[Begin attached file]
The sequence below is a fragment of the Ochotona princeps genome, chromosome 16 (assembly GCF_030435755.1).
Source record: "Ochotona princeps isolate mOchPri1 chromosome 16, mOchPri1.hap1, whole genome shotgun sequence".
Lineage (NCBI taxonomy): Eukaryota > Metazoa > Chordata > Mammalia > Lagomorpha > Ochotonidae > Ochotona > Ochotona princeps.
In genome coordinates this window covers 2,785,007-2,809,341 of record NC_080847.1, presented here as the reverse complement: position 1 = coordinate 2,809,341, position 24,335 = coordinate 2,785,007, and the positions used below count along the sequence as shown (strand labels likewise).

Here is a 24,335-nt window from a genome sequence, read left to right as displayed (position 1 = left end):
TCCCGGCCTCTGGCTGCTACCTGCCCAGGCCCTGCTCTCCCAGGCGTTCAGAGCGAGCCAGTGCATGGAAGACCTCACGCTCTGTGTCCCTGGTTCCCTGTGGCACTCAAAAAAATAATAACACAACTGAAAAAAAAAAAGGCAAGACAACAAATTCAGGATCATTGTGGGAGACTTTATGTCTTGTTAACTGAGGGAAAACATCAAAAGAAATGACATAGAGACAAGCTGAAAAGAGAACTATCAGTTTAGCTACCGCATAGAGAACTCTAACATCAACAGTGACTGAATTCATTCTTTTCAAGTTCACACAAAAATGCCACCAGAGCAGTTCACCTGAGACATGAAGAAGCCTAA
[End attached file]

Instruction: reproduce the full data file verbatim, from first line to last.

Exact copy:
The sequence below is a fragment of the Ochotona princeps genome, chromosome 16 (assembly GCF_030435755.1).
Source record: "Ochotona princeps isolate mOchPri1 chromosome 16, mOchPri1.hap1, whole genome shotgun sequence".
Lineage (NCBI taxonomy): Eukaryota > Metazoa > Chordata > Mammalia > Lagomorpha > Ochotonidae > Ochotona > Ochotona princeps.
In genome coordinates this window covers 2,785,007-2,809,341 of record NC_080847.1, presented here as the reverse complement: position 1 = coordinate 2,809,341, position 24,335 = coordinate 2,785,007, and the positions used below count along the sequence as shown (strand labels likewise).

Here is a 24,335-nt window from a genome sequence, read left to right as displayed (position 1 = left end):
TCCCGGCCTCTGGCTGCTACCTGCCCAGGCCCTGCTCTCCCAGGCGTTCAGAGCGAGCCAGTGCATGGAAGACCTCACGCTCTGTGTCCCTGGTTCCCTGTGGCACTCAAAAAAATAATAACACAACTGAAAAAAAAAAAGGCAAGACAACAAATTCAGGATCATTGTGGGAGACTTTATGTCTTGTTAACTGAGGGAAAACATCAAAAGAAATGACATAGAGACAAGCTGAAAAGAGAACTATCAGTTTAGCTACCGCATAGAGAACTCTAACATCAACAGTGACTGAATTCATTCTTTTCAAGTTCACACAAAAATGCCACCAGAGCAGTTCACCTGAGACATGAAGAAGCCTAA